by Damita Brown
According to Mike Carberry, only critical mass advocacy can make significant and lasting changes in the way we address the economic disparity that leads to homelessness, unemployment, and lack of access to basic services. Too often the awareness and willingness to act does not gain broad-based public support that translates into election issues. As a result, accountability among elected officials does not materialize and policy agendas remain stagnant and unresponsive to the push for change. Carberry, a Johnson County supervisor, invites us to focus more the “strength in numbers” brand of advocacy. This strategy that is not new, but is it undervalued among local community organizations and agencies?
At the heart of Carberry’s view is a brand of optimism and confidence that holds both the political process and the actors themselves blameless. Indeed, he is not lamenting a lack of awareness or compassion among voters or elected officials. That is not missing. Instead, he is suggesting that what is needed is a return to the dynamic politics of politics. These are the politics that are driven by strong advocacy, that can lead to undeniable accountability, and that translate into viable and lasting policy change. And a very basic level, it boils down to math.
Say there’s 25 people in the community working on homelessness on a regular basis and another 25 people that are working on affordable housing and then in this other silo there’s 25 people working on hunger and another 25 people working on transportation and another 25 people working on health care, you know free medical clinic, free dental (care). There might be a little bit of cross over but there’s 125 people right there. What if they all worked on these issues together? They … need help, they need numbers, they need to build political strength by having that number of people reach more of a critical mass, with 100 people their voices are amplified 4 times...That’s a voice that has to be reckoned with.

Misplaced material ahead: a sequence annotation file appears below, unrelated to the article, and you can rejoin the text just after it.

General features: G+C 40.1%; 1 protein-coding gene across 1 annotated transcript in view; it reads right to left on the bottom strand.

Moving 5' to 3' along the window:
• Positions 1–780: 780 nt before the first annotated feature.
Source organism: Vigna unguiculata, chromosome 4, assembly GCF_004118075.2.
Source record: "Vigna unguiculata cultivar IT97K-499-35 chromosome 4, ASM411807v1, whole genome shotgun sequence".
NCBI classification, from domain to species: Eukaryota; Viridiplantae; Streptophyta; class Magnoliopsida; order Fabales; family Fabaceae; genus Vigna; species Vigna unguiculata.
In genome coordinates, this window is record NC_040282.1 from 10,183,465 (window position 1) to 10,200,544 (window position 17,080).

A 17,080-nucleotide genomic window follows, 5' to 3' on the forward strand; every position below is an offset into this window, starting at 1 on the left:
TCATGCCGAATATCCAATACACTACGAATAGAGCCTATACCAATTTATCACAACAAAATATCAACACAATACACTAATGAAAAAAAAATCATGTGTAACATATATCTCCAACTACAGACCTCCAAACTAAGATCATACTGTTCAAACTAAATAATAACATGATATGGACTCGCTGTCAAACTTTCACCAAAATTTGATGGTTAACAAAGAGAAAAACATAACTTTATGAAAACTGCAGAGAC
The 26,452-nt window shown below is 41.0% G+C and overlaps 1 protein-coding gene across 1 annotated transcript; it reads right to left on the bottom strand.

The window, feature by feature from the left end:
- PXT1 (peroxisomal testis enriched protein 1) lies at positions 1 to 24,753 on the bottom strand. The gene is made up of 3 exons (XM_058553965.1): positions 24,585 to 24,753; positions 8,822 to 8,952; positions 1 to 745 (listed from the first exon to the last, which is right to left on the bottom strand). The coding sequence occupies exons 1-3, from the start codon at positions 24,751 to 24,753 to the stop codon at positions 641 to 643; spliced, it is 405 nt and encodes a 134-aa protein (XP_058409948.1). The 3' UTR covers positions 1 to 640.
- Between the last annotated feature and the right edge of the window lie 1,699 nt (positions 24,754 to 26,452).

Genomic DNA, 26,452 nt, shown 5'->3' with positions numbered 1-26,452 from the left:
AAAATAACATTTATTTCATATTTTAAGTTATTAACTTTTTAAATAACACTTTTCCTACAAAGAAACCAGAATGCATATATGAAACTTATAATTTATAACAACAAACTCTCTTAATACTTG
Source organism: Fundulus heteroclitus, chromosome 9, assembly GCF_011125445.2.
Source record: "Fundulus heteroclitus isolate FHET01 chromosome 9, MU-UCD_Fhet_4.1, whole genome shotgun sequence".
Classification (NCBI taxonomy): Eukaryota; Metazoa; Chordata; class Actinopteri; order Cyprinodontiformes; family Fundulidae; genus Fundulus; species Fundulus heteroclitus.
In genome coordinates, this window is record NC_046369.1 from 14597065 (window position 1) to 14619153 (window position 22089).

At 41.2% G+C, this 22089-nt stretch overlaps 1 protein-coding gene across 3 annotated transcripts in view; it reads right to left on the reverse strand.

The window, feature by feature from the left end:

In Carberry’s view, separate groups working on separate but related issues limit impact because they are working in silos which have the self-defeating burdens of poor communication, isolation and lack of collaboration.
“I’m not suggesting we start a new organization per se, it’s more of a coalition than an organization. Different groups present—here’s what we’re working on now, here’s what we’ve accomplished, and here are issues that are coming up. Here’s where we could use help…. It’s a round table discussion. I don’t think we need to start an entirely new organization, a new 501c3. You sit at a round table not a long table. You sit at a round table where everybody is equal and every ones shares.”
Carberry wants to see coalition-based advocacy brought to bear the concerns that are impacting our community. Advocacy works best when there is a basic understanding of the key obstacles. What gets in the way of affordable housing? What keeps groups in holding patterns around the same issues for decades without making formidable change? These issues become the elephants in the room that lack the political currency needed to be reckoned with accordingly. Coalition-based advocacy grows out of recognition of these kinds of dynamics and obstacles.
We need each other in order to be effective. As simple as that sounds, we still have work to do in Carberry’s words “to drill holes in the sides of those silos” so we can hear each other, so we can turn isolated issues in to election issues. Elected officials cannot take our support for granted if we are holding their feet to the fire and making sure they remember who put them in office and why.